Species names in all available languages
|English (United States)||Brahminy Kite|
|Spanish (Spain)||Milano brahmán|
In this partial revision, Chuenchom Hansasuta revised the "Appearance" page, and Peter Pyle edited the "Appearance" page.
Haliastur indus (Boddaert, 1783)
The Key to Scientific Names
Brahminy Kite Haliastur indus Scientific name definitions
Version: 1.2 — Published October 1, 2021
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Demography and Populations
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Measures of Breeding Activity
Six of eight nests followed in India contained two chicks, and one each contained one and three chicks (33). Usually one young raised to fledging, sometimes two, occasionally three; of six recorded nests, three successful (each producing one young). In Bangladesh, 63.33% success for eggs hatched. Age at first breeding unknown but probably at least two years.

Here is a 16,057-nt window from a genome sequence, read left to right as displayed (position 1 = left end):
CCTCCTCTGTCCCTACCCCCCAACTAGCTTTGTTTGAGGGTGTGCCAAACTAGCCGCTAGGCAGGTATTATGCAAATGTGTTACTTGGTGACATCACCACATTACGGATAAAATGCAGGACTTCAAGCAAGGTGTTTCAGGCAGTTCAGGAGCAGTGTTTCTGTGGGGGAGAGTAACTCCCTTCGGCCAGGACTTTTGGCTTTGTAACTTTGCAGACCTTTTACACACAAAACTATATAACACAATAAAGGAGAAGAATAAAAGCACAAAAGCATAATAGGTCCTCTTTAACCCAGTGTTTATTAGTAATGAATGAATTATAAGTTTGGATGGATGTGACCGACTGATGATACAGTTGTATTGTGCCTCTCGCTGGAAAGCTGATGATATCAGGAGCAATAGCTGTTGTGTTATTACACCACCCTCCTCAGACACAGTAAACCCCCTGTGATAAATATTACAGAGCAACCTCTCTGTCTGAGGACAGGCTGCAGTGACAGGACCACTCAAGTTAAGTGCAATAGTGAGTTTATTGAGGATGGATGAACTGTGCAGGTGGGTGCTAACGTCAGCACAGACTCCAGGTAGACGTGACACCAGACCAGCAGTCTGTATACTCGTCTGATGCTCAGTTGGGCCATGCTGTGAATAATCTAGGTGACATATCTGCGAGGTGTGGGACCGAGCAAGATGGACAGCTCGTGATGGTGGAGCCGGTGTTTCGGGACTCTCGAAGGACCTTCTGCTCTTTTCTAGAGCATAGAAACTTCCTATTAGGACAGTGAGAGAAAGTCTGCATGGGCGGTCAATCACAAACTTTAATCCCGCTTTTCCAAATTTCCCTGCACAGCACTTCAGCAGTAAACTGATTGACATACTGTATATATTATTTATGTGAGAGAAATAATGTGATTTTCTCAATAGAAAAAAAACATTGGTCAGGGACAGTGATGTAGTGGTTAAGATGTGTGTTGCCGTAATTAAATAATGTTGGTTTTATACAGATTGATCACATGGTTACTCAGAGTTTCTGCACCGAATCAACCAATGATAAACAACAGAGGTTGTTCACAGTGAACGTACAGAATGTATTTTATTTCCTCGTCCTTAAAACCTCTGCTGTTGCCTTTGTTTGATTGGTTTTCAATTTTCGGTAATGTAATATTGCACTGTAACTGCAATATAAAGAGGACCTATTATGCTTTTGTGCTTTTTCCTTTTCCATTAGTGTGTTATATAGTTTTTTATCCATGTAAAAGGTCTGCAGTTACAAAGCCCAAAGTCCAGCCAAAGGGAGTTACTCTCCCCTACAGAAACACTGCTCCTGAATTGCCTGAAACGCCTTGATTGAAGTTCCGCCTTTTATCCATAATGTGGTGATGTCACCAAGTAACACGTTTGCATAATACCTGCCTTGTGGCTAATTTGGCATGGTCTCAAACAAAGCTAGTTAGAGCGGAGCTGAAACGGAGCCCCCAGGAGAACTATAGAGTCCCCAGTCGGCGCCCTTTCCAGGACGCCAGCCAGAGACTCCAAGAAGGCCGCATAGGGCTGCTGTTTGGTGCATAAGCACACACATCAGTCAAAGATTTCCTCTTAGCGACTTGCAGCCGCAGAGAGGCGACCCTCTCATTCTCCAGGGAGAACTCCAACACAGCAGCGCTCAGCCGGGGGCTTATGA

Common to abundant and widespread in some tropical areas, where often benefits from human activity. Range contracting northward in eastern Australia, where eggshell thickness significantly reduced by DDT use (now ceased), and population affected by habitat disturbance. Has undergone dramatic decline throughout Java, with several possible causes: excessive use of pesticides; hunting pressure for taxidermic mounts; collection of nestlings for sale in markets; loss of nesting habitat; and perhaps decreased food availability, with improved urban hygiene (34). Also declining in non-coastal parts of Thailand , while there are apparently few records in China during the present century (35). Global population unknown but thought to exceed 100,000 individuals (11).